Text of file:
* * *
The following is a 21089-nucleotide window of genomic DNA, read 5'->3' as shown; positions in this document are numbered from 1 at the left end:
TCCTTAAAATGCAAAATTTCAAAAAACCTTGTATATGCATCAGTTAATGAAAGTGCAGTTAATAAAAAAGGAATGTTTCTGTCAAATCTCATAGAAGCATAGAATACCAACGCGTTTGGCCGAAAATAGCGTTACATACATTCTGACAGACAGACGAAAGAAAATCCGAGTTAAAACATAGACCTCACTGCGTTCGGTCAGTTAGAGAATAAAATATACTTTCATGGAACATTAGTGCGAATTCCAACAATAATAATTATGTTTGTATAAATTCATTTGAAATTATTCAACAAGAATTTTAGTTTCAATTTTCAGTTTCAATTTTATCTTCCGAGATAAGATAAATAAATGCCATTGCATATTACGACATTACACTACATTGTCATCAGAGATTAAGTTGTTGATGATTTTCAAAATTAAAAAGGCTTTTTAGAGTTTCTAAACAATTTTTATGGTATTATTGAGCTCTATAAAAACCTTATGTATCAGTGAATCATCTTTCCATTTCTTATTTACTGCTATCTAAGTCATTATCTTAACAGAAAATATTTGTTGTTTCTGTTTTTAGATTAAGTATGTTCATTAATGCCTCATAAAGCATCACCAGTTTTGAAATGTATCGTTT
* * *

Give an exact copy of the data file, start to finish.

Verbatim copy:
The following is a 21089-nucleotide window of genomic DNA, read 5'->3' as shown; positions in this document are numbered from 1 at the left end:
TCCTTAAAATGCAAAATTTCAAAAAACCTTGTATATGCATCAGTTAATGAAAGTGCAGTTAATAAAAAAGGAATGTTTCTGTCAAATCTCATAGAAGCATAGAATACCAACGCGTTTGGCCGAAAATAGCGTTACATACATTCTGACAGACAGACGAAAGAAAATCCGAGTTAAAACATAGACCTCACTGCGTTCGGTCAGTTAGAGAATAAAATATACTTTCATGGAACATTAGTGCGAATTCCAACAATAATAATTATGTTTGTATAAATTCATTTGAAATTATTCAACAAGAATTTTAGTTTCAATTTTCAGTTTCAATTTTATCTTCCGAGATAAGATAAATAAATGCCATTGCATATTACGACATTACACTACATTGTCATCAGAGATTAAGTTGTTGATGATTTTCAAAATTAAAAAGGCTTTTTAGAGTTTCTAAACAATTTTTATGGTATTATTGAGCTCTATAAAAACCTTATGTATCAGTGAATCATCTTTCCATTTCTTATTTACTGCTATCTAAGTCATTATCTTAACAGAAAATATTTGTTGTTTCTGTTTTTAGATTAAGTATGTTCATTAATGCCTCATAAAGCATCACCAGTTTTGAAATGTATCGTTT